• Kega says Ruto and his brigade should denounce the sentiments if the statement was not a position of the UDA party.
• Says he was personally in Tangatanga and before they embarked on any major rally, they held a meeting where they agreed on who would say what.
Kieni MP Kanini Kega has asked Deputy President William Ruto to openly call out Meru Senator Mithika Linturi’s over his Madoadoa sentiments in Eldoret.
Speaking to journalists on Sunday in Nyeri town, Kega said Ruto and his brigade should denounce the sentiments, if indeed the statement was not an UDA party position.
The legislator went on to pile more pressure on Ruto, recounting his former days in Tangatanga on how they used to sieve their sentiments before meeting the people.
“Unless things have changed, the buck stops with the Deputy President because he was the convener of the meeting,” he said.
Kega said even after the remarks, the Deputy President did not rebuke Linturi, which can only mean he supports the sentiments.
He said the remarks will not be taken lightly by the people of Mt Kenya region until DP Ruto issues a statement on the same.
Kega’s sentiments were echoed by Murang’a Woman Representative Sabina Chege on Inooro TV.
But in a quick rejoinder, Mathira MP Rigathi Gachagua trashed the claims saying no meeting was held to discuss what would be said in the Eldoret rally.
Kega said the utterances by Linturi and other leaders shocked many, saying such sentiments can easily trigger chaos.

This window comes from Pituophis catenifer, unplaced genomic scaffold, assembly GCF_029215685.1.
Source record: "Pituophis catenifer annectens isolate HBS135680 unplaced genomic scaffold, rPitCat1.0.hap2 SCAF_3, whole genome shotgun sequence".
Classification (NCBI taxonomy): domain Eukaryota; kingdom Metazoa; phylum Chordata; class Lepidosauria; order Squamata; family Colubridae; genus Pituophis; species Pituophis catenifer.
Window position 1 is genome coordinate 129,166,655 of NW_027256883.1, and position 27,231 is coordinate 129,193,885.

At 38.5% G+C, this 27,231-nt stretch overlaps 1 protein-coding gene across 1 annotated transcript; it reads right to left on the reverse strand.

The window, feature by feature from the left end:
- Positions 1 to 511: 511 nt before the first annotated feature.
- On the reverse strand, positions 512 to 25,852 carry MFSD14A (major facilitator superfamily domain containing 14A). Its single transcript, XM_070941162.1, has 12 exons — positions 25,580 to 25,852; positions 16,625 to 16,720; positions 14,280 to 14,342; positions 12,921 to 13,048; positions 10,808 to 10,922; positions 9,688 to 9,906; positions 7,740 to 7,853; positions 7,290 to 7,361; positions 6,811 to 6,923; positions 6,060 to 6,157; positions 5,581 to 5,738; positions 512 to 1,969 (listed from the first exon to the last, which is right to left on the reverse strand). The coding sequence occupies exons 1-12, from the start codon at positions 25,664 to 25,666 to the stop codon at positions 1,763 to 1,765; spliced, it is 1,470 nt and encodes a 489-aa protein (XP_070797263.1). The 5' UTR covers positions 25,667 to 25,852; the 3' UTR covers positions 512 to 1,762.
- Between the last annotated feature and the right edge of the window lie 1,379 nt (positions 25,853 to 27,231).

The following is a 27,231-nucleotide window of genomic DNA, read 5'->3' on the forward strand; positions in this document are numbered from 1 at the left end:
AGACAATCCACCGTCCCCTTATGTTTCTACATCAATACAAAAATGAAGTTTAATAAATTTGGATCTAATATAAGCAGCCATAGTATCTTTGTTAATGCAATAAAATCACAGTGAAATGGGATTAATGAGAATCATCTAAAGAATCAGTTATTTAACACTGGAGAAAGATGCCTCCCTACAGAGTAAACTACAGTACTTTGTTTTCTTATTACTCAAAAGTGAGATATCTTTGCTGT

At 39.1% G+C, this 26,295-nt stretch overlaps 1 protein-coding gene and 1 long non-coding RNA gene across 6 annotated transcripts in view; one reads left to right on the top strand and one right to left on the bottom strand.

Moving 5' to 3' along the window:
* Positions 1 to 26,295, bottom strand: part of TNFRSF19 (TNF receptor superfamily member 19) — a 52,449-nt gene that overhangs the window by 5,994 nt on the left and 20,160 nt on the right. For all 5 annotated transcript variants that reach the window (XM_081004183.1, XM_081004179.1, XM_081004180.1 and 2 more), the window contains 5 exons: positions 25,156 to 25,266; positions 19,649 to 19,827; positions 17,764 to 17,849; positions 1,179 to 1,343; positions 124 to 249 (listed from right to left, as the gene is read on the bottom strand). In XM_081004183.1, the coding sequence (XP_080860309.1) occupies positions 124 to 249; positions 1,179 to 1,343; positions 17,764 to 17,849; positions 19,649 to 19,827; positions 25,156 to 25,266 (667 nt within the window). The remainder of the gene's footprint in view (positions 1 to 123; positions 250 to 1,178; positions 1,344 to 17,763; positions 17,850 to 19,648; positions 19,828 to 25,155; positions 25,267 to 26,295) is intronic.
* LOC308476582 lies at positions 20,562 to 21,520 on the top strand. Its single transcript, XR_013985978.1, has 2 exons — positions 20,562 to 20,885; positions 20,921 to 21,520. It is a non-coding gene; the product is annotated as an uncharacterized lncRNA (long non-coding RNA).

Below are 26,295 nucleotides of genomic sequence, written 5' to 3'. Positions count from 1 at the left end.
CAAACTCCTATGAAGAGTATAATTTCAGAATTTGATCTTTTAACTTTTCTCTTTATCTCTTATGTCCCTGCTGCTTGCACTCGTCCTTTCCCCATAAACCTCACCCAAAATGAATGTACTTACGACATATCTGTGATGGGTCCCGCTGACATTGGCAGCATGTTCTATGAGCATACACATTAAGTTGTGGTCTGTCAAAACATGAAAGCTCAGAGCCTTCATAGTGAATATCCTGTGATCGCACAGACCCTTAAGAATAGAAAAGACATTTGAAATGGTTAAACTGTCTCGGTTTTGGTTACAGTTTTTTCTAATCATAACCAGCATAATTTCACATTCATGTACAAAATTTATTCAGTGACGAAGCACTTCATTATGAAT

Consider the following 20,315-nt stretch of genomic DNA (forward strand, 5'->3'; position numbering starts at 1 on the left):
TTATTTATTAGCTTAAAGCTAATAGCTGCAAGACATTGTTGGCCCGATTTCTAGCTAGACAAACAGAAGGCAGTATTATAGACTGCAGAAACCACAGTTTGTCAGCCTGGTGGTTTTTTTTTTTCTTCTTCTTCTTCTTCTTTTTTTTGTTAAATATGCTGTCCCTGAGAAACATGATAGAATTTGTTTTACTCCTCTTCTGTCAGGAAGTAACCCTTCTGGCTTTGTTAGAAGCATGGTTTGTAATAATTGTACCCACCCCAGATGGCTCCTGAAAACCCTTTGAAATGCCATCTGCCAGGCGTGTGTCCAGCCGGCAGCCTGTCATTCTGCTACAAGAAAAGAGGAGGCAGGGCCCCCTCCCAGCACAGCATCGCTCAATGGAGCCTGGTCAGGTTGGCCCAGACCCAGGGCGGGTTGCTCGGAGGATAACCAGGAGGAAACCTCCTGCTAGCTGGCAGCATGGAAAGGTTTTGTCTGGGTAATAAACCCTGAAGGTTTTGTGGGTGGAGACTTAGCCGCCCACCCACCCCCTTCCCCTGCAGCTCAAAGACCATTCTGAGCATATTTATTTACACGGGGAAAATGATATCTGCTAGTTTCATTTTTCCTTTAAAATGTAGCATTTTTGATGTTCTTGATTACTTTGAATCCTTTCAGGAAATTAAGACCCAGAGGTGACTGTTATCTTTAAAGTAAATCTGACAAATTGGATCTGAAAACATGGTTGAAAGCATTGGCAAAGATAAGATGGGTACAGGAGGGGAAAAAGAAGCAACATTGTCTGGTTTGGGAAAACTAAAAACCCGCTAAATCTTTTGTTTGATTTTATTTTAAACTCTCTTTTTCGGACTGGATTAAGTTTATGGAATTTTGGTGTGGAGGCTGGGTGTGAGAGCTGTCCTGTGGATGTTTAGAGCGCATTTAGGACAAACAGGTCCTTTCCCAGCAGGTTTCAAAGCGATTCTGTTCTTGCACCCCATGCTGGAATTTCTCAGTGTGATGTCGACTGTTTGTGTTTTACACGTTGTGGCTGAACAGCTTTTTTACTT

The MP said the remarks reminded Kenyans of the 2007/08 post election chaos where people died and many were displaced.
Linturi’s remarks at Eldoret Sports club in Uasin Gishu county were interpreted by critics as a call to the local people to uproot non-locals who do not support the DP’s 2022 presidential bid.
The senator apologised for the remarks saying he was misquoted and misunderstood.
“Anyone that really understands should know that this was a UDA rally and what I meant was that those people who are not followers of UDA should be rejected by the Uasin Gishu voters,” he said.
“I am not a warlord. I am not a warmonger. I am a peace-loving Kenyan. I have no record of preaching violence,” Linturi added.
In 2007, the word madoadoa was used to refer to people who were not natives of the Rift Valley.
"After Linturi's speech, leaders started receiving phone calls and text messages from people living there who expressed fear for their safety," Kega said.
Kega added that it was unfortunate, that the utterances were made by a leader from Mt. Kenya region and urged leaders to avoid making reckless statements that can cause divisions among Kenyans.
“Even if you are politically agitated or excited, we want to beseech you, and especially the Mt Kenya politicians to avoid making reckless statements,” he said.
“Whatever you say, just remember in 2007, reckless sentiments were expressed before the general election of 2007 and what happened after that was that people were killed and others displaced. Majority of those people were from Central Kenya.”
“There is no person who can now tell us that we should forget about 2007 and the activities preceding the post-election violence of 2007 and 2008.”
Kega also called on the IEBC to bar leaders making dangerous utterances from running for any elective seat in 2022.
The MP, however, told those from Mt Kenya living outside the region to sop panicking as the constitution protects them.
“That is not the Kenya we want. We want every Kenyan to get his peace, freedom of speech, movement and of association so that you can be associated with anybody and any political party without anybody intimidating you,” he said.